Medical Evaluations and Records
Medical records are not supposed to be available to screening companies, investigators or reporting agencies without the consent of the employee or applicant.
Employers sometimes request the specifics of one’s military career and discharge.
Social Security Number
Verification of one’s social security number may be necessary in all cases. In identity theft cases, stolen numbers are often used.
Interviews with people who worked with or knew the applicant may be necessary to verify details of one’s employment history.
A complete background check may address all of the above issues and even more, such as address and phone number history, marriage records and business ownership – just about everything one can think of.
What if I want to conduct a background check on somebody else?
Acting like an employer may provide some perspective. Let’s say for the sake of discussion you want to do a background check on a prospective roommate. Perhaps you suspect he or she has been convicted of a crime some years ago. Could you easily conduct a background check on this person? Of course, you could. But don’t expect to accomplish such a thing for free. Accessing Criminal Records always costs money. You can verify simple personal information but that’s about it. Also, to run a complete check on this person, you may need to access the records of "all states," a procedure that will cost even more money.
Will I be able to see if this person has ever been arrested?
According to the website GovRecordsRegistry.org, “We cannot see arrests when we conduct a search for finding out a person’s criminal history. The only condition for seeing the arrests is that the person has been convicted.” And if you’re looking for outstanding warrants, you’ll have to check with the local police department.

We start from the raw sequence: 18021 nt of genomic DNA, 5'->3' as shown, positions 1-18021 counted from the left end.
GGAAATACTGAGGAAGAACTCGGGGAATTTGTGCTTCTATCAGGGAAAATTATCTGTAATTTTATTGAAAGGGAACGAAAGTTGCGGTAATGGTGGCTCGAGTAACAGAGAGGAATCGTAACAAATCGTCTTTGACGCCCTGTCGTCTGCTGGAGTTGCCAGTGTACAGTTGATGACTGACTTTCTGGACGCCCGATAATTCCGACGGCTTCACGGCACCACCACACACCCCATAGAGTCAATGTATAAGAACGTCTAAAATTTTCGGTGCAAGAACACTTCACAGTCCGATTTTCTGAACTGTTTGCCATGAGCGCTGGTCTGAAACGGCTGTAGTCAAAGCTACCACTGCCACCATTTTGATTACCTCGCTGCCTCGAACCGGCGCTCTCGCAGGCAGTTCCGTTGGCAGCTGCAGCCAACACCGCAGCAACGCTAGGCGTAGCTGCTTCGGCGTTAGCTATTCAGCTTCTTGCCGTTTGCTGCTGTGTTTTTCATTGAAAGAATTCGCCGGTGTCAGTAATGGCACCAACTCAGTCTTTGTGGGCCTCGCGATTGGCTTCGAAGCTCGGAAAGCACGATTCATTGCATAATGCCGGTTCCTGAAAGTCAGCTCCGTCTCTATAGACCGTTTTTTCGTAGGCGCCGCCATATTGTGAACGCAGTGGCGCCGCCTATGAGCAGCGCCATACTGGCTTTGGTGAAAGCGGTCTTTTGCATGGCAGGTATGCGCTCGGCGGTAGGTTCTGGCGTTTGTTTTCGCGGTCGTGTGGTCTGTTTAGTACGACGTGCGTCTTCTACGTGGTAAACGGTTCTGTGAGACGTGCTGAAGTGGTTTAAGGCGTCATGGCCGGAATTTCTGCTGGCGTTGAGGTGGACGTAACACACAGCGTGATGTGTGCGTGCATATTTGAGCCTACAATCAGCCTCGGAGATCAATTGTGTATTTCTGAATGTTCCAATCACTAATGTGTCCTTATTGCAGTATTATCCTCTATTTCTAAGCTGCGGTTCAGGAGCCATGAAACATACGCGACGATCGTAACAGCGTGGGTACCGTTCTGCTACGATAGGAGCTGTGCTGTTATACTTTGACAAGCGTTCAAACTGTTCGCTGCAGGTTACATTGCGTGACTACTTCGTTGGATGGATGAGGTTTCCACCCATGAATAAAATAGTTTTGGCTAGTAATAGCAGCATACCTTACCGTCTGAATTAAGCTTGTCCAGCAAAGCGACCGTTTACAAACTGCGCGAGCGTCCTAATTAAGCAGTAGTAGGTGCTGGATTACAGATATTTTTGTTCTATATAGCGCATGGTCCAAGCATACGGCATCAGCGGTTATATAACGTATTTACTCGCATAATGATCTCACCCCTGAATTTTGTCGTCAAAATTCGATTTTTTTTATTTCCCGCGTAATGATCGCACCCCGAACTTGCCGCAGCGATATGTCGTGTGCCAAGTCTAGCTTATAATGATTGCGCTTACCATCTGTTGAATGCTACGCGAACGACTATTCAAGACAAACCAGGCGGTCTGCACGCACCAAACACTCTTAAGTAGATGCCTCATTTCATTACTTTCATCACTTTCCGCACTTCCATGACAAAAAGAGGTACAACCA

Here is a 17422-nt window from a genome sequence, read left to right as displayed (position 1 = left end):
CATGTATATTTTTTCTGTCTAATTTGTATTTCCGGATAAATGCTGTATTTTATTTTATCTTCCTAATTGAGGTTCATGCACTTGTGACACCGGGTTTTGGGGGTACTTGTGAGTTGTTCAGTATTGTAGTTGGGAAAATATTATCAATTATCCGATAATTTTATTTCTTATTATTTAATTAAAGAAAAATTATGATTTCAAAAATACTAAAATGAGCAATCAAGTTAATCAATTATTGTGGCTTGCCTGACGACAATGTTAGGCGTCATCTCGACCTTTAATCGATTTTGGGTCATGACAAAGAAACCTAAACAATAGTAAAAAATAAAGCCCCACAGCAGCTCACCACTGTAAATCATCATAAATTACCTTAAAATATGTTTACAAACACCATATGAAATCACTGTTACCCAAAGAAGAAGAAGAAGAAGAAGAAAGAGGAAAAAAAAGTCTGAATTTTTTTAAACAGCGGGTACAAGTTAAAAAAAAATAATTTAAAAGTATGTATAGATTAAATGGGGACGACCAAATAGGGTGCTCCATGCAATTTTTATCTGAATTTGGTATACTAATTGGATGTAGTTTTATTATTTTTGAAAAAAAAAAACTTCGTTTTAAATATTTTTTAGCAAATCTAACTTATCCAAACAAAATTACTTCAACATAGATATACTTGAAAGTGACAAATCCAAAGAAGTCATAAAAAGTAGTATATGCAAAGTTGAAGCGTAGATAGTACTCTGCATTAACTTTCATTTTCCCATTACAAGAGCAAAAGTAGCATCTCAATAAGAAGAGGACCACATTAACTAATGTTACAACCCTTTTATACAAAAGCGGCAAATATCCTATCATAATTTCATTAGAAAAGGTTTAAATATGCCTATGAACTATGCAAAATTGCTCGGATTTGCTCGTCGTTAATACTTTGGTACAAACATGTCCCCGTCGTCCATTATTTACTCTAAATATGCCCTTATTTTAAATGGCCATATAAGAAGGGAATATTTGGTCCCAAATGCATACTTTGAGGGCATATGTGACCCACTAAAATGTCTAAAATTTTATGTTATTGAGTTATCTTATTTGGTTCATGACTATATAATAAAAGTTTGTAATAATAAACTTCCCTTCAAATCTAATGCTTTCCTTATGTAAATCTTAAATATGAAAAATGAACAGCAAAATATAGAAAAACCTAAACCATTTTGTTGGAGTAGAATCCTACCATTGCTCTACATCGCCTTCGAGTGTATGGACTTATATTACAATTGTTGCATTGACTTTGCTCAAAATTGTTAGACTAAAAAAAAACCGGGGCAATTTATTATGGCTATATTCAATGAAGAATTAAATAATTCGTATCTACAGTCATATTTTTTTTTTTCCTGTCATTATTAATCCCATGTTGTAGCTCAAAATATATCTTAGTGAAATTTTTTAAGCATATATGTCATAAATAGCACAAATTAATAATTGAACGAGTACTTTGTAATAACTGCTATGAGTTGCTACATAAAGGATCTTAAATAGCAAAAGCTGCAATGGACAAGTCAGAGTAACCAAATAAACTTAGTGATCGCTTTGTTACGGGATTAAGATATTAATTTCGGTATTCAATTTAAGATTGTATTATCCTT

I ran two of those “free background checks” on myself and they provided information that was minimal and sometimes false, particularly regarding addresses and relatives. According to what I’ve read on the Internet, using free checks is not a reliable way to conduct background investigations.
Do employers use such free checks? Perhaps we should hope they do! Perhaps not. If a prospective employer says they’re going to conduct a background check on you, insist they tell you which service or services they use. If they won’t tell you, find a job elsewhere.
Now that we’re living in the Information Age, we’re awash in data of all sorts, particularly when surfing the Web. This gives just about everyone access to people’s personal information – for better or worse. If you happen to be one of those unfortunate folks who “have something to hide,” I wish you luck, because you’ll need lots of it to keep your secret. Our society, namely that of the United States, has become an unforgiving and paranoid place regarding such issues.
Be that as it may, in New Zealand the Clean Slate Act of 2004 allows individuals to legally conceal "less serious" convictions from their records as long as they have been conviction-free for the last seven years. Perhaps the U.S. should enact such legislation. Shouldn’t everybody be given a second chance? Otherwise, if you’ve got skeletons rattling in your closet and you’re looking for a job, you may instead have to go into business for yourself, become a hobo or criminal.